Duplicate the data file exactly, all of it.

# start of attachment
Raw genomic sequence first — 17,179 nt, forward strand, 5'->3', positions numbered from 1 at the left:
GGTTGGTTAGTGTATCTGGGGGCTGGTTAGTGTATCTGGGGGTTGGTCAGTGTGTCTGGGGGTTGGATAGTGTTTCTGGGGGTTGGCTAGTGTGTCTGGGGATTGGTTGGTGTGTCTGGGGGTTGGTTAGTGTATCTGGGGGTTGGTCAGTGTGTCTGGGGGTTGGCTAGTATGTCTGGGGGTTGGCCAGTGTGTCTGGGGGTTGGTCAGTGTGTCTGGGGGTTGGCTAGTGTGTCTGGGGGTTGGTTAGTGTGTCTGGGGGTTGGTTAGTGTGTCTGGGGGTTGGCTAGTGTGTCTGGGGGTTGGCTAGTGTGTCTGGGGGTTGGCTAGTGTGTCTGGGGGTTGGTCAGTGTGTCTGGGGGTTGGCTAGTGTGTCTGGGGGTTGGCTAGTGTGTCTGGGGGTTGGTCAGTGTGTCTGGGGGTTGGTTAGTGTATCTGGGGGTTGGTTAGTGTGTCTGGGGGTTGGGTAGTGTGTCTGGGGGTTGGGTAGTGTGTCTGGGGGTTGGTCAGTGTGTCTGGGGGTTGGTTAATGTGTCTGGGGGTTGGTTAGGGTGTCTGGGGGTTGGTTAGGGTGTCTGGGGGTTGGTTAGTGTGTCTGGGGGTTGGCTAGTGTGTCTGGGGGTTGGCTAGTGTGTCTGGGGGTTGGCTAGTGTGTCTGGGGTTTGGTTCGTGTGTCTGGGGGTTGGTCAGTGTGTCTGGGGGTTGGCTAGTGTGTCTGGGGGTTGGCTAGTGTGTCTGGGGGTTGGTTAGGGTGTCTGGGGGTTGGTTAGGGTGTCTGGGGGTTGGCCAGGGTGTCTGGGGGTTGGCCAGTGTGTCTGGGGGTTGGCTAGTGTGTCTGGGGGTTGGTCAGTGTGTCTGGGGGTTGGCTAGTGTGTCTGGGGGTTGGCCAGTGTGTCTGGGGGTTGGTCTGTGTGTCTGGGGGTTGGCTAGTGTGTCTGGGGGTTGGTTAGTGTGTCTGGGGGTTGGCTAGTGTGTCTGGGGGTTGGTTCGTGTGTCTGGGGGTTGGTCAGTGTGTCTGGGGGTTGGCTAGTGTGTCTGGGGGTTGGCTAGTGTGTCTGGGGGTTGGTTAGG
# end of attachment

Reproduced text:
Raw genomic sequence first — 17,179 nt, forward strand, 5'->3', positions numbered from 1 at the left:
GGTTGGTTAGTGTATCTGGGGGCTGGTTAGTGTATCTGGGGGTTGGTCAGTGTGTCTGGGGGTTGGATAGTGTTTCTGGGGGTTGGCTAGTGTGTCTGGGGATTGGTTGGTGTGTCTGGGGGTTGGTTAGTGTATCTGGGGGTTGGTCAGTGTGTCTGGGGGTTGGCTAGTATGTCTGGGGGTTGGCCAGTGTGTCTGGGGGTTGGTCAGTGTGTCTGGGGGTTGGCTAGTGTGTCTGGGGGTTGGTTAGTGTGTCTGGGGGTTGGTTAGTGTGTCTGGGGGTTGGCTAGTGTGTCTGGGGGTTGGCTAGTGTGTCTGGGGGTTGGCTAGTGTGTCTGGGGGTTGGTCAGTGTGTCTGGGGGTTGGCTAGTGTGTCTGGGGGTTGGCTAGTGTGTCTGGGGGTTGGTCAGTGTGTCTGGGGGTTGGTTAGTGTATCTGGGGGTTGGTTAGTGTGTCTGGGGGTTGGGTAGTGTGTCTGGGGGTTGGGTAGTGTGTCTGGGGGTTGGTCAGTGTGTCTGGGGGTTGGTTAATGTGTCTGGGGGTTGGTTAGGGTGTCTGGGGGTTGGTTAGGGTGTCTGGGGGTTGGTTAGTGTGTCTGGGGGTTGGCTAGTGTGTCTGGGGGTTGGCTAGTGTGTCTGGGGGTTGGCTAGTGTGTCTGGGGTTTGGTTCGTGTGTCTGGGGGTTGGTCAGTGTGTCTGGGGGTTGGCTAGTGTGTCTGGGGGTTGGCTAGTGTGTCTGGGGGTTGGTTAGGGTGTCTGGGGGTTGGTTAGGGTGTCTGGGGGTTGGCCAGGGTGTCTGGGGGTTGGCCAGTGTGTCTGGGGGTTGGCTAGTGTGTCTGGGGGTTGGTCAGTGTGTCTGGGGGTTGGCTAGTGTGTCTGGGGGTTGGCCAGTGTGTCTGGGGGTTGGTCTGTGTGTCTGGGGGTTGGCTAGTGTGTCTGGGGGTTGGTTAGTGTGTCTGGGGGTTGGCTAGTGTGTCTGGGGGTTGGTTCGTGTGTCTGGGGGTTGGTCAGTGTGTCTGGGGGTTGGCTAGTGTGTCTGGGGGTTGGCTAGTGTGTCTGGGGGTTGGTTAGG